> > How can something with a definition (the function body) be undefined?

>
> Sorry I meant unless called on an object it's undefined *by the standard* ,
> I should've been clearer.
>


Again, does Paul mean "undefined behaviour"?

itaj
 
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Johannes Schaub (litb)
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      02-20-2011
James Kanze wrote:

> On Feb 20, 1:09 am, "Paul" <(E-Mail Removed)> wrote:
>> "gwowen" <(E-Mail Removed)> wrote in message

>
>> news:(E-Mail Removed)...
>> On Feb 19, 11:27 am, "Paul" <(E-Mail Removed)> wrote:

>
>> > Is it legal to invoke a (non static) member function without an object?

>
>> > I read something in the C++ standard that it may not be standard
>> > compliant code to invoke a (non static)member function directly from a
>> > pointer.

>
>> --If the pointer points to an object that still exists, its fine.
>> --Otherwise, no. Essentially the same as dereferencing the pointer.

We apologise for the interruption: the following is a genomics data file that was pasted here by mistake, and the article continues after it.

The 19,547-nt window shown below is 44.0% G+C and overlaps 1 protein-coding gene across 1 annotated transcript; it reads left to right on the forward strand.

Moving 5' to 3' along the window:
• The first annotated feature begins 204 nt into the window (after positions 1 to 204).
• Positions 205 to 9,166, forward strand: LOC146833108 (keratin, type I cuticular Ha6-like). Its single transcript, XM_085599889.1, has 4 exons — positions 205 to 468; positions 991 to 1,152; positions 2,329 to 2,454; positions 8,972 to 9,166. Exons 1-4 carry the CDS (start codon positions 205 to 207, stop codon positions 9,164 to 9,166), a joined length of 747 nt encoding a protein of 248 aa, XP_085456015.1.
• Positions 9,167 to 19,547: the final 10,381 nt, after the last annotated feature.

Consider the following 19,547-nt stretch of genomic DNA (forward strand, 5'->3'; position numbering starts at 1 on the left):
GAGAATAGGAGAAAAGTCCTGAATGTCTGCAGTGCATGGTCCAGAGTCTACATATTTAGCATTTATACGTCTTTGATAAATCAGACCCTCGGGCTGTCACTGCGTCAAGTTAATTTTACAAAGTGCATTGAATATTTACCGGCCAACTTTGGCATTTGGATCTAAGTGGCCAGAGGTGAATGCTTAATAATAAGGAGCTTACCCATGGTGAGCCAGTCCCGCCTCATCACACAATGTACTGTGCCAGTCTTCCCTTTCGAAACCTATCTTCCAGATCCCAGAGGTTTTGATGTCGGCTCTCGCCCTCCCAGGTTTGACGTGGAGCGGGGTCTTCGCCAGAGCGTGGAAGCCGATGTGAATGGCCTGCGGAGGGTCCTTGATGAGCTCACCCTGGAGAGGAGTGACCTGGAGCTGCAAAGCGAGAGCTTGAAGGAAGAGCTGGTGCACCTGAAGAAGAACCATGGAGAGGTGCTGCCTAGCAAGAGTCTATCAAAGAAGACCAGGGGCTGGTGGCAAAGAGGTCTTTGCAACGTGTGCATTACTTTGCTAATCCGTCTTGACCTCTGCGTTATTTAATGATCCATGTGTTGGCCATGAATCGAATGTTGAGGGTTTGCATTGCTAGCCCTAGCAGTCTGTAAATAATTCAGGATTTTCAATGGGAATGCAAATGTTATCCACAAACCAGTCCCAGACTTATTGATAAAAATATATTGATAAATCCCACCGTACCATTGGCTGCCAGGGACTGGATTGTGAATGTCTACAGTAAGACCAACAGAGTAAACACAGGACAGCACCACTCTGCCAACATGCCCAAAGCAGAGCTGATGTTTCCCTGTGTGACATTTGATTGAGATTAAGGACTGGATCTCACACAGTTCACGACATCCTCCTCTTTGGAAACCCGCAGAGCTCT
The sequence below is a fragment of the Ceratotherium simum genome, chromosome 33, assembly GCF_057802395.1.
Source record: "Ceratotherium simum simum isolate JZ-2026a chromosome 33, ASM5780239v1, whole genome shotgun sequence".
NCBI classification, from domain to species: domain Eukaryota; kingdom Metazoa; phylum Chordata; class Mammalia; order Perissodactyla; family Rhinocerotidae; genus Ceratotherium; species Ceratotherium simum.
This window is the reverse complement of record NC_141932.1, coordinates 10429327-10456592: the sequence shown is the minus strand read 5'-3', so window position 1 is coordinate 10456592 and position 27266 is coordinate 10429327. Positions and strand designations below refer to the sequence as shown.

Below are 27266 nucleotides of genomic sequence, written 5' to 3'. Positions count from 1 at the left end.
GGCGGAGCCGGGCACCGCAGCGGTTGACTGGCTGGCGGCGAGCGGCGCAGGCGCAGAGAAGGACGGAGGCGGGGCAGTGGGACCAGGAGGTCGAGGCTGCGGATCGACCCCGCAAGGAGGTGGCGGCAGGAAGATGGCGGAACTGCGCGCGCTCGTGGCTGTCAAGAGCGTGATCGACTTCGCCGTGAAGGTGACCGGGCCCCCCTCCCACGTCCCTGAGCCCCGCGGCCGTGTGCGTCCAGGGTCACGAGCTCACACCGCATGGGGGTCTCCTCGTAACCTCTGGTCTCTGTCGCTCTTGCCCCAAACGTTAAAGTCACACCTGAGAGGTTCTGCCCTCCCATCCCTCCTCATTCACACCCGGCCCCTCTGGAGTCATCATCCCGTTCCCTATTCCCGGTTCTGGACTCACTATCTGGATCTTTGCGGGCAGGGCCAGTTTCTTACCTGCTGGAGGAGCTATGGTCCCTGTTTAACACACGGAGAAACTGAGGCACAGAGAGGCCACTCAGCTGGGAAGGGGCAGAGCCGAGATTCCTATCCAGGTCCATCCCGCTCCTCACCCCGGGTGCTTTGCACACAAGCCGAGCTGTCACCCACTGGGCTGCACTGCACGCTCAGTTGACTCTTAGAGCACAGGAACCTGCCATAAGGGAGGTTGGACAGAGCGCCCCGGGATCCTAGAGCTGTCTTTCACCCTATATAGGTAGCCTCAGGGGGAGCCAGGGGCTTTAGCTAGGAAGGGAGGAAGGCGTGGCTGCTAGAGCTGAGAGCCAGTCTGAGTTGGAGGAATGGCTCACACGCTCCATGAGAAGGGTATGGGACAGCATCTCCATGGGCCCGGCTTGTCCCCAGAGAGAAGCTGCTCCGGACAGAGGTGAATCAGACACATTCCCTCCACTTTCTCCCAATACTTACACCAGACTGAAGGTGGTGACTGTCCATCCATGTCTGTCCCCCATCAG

>
>> So given that the following is true:

>
>> "If a nonstatic member function of a class X is called for an
>> object that is not of type X, or of a type derived from X, the
>> behavior is undefined."

>
>> It follows that if an object(or derived object) does not exist then it is
>> undefined behaviour to call its respective nonstatic member function?
>> Therefore it must be true that a member function does not exist without
>> an object.

>
> I don't quite follow you here. If I have a function:
> void f(int&);
> , it's undefined behavior for me to call f without a an object
> of type int. The function f(int&) still "exists". For some
> definition of "exists"---this is getting a bit too metaphysical
> for me. One could argue that in C++, only "objects" exist, and
> references and functions aren't objects, so can't "exist".
>


For me, only entities can "exist" and do exist (wiki: "An entity is
something that has a distinct, separate existence, although it need not be a
material existence."). In C++, functions and references are entities (in
C++03, a reference was not an entity yet, but has grown to be one in C++0x,
since the one definition rule also applies to references).

The identity of functions are their signature and I believe the identity of